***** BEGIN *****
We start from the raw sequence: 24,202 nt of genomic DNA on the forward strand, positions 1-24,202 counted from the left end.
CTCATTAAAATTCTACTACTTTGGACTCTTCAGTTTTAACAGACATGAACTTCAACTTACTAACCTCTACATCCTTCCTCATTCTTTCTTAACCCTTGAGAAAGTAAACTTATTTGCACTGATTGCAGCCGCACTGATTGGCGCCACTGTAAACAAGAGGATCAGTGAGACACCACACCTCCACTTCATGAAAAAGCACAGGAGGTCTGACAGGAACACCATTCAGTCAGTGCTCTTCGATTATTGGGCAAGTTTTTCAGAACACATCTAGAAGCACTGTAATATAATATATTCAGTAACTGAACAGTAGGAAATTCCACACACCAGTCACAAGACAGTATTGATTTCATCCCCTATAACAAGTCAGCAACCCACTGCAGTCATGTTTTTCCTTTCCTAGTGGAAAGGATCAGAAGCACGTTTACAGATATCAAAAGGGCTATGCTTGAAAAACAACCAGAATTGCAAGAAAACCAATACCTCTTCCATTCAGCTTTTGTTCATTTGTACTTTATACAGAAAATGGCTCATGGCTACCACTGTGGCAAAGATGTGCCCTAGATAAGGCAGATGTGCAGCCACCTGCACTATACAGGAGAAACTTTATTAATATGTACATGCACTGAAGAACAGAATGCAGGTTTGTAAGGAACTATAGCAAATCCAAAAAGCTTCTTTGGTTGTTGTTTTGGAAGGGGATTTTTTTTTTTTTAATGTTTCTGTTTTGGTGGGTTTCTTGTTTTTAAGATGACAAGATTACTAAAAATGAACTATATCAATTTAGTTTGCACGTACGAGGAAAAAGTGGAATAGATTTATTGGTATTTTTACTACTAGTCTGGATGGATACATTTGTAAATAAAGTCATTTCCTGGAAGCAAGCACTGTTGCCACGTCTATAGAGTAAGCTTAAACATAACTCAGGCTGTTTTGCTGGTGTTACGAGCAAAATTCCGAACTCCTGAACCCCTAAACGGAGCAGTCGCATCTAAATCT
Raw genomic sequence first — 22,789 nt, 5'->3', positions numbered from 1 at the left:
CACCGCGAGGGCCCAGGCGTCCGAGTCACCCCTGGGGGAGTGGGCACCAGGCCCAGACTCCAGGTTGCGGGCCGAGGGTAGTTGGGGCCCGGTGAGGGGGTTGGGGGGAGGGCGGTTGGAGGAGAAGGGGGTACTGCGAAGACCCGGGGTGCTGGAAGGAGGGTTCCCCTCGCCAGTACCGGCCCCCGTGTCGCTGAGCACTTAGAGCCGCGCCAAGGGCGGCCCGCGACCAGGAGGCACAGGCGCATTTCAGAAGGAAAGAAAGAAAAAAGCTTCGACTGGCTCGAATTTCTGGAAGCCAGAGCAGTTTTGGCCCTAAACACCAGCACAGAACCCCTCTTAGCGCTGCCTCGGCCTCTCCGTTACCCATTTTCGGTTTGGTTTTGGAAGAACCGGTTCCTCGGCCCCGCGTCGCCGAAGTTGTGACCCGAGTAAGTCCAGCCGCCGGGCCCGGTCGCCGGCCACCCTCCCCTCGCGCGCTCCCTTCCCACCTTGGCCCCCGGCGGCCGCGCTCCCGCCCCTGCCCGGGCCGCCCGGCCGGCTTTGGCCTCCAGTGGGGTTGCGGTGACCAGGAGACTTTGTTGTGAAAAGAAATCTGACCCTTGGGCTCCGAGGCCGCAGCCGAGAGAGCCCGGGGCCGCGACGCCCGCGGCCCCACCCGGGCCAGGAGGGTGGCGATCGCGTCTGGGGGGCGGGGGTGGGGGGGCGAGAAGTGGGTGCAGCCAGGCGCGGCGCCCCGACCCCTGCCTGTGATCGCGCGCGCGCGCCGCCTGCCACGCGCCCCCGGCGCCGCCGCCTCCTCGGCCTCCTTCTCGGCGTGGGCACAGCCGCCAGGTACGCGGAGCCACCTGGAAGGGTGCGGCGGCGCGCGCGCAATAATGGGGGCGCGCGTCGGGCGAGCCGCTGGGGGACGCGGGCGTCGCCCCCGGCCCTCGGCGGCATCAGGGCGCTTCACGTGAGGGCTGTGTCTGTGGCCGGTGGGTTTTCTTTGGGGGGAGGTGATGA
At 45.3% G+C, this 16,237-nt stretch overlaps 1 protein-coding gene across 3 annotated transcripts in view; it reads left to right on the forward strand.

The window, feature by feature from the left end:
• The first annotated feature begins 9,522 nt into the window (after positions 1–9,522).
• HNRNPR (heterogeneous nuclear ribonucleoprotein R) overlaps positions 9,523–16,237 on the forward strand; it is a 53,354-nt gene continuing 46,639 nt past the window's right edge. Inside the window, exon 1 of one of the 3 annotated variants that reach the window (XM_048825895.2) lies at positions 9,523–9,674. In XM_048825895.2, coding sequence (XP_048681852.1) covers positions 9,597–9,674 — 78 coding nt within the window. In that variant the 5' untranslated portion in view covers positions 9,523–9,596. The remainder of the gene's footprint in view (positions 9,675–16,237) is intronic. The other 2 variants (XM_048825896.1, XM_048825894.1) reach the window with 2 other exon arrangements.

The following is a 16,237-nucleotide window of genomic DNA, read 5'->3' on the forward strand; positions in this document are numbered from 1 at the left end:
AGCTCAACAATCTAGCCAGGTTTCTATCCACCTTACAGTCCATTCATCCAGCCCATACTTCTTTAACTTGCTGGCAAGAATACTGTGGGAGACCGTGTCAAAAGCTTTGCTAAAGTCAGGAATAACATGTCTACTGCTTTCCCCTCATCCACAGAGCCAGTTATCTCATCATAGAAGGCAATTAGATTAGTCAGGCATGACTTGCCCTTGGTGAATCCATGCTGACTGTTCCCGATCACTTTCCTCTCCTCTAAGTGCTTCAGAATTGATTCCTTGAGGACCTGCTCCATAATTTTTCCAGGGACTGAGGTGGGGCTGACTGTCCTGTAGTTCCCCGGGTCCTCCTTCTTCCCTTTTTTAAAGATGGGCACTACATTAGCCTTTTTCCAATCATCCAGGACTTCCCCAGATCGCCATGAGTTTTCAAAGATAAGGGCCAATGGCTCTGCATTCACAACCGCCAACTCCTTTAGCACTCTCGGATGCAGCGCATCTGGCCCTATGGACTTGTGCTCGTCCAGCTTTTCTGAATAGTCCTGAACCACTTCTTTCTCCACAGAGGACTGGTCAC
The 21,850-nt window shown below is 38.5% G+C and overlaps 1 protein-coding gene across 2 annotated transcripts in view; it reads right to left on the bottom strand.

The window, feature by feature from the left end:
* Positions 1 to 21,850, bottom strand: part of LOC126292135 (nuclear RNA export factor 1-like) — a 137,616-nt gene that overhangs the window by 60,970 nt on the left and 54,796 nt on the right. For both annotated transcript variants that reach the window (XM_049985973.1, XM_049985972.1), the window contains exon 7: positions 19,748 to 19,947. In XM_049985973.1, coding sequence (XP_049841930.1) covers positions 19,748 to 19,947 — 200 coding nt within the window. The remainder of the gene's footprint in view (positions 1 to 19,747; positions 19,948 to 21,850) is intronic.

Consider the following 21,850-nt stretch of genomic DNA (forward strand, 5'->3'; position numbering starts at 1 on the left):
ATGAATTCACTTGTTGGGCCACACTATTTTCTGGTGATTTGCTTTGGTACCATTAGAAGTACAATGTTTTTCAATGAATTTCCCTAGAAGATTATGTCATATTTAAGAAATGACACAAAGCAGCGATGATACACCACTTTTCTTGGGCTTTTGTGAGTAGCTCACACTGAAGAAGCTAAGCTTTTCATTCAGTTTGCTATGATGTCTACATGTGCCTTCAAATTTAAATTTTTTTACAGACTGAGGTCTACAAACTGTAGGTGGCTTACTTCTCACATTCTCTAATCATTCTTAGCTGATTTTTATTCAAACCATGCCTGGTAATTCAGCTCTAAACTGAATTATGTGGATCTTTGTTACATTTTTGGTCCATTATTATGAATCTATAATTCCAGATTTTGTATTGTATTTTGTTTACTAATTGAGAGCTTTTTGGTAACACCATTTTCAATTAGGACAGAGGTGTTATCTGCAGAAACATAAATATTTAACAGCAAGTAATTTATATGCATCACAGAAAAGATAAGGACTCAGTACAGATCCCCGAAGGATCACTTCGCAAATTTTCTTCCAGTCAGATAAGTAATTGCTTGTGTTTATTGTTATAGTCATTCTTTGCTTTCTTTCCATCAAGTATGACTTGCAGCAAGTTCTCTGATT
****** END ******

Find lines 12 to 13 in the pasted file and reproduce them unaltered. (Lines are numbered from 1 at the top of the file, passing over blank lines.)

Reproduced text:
The window, feature by feature from the left end:
* Positions 1 to 21,850, bottom strand: part of LOC126292135 (nuclear RNA export factor 1-like) — a 137,616-nt gene that overhangs the window by 60,970 nt on the left and 54,796 nt on the right. For both annotated transcript variants that reach the window (XM_049985973.1, XM_049985972.1), the window contains exon 7: positions 19,748 to 19,947. In XM_049985973.1, coding sequence (XP_049841930.1) covers positions 19,748 to 19,947 — 200 coding nt within the window. The remainder of the gene's footprint in view (positions 1 to 19,747; positions 19,948 to 21,850) is intronic.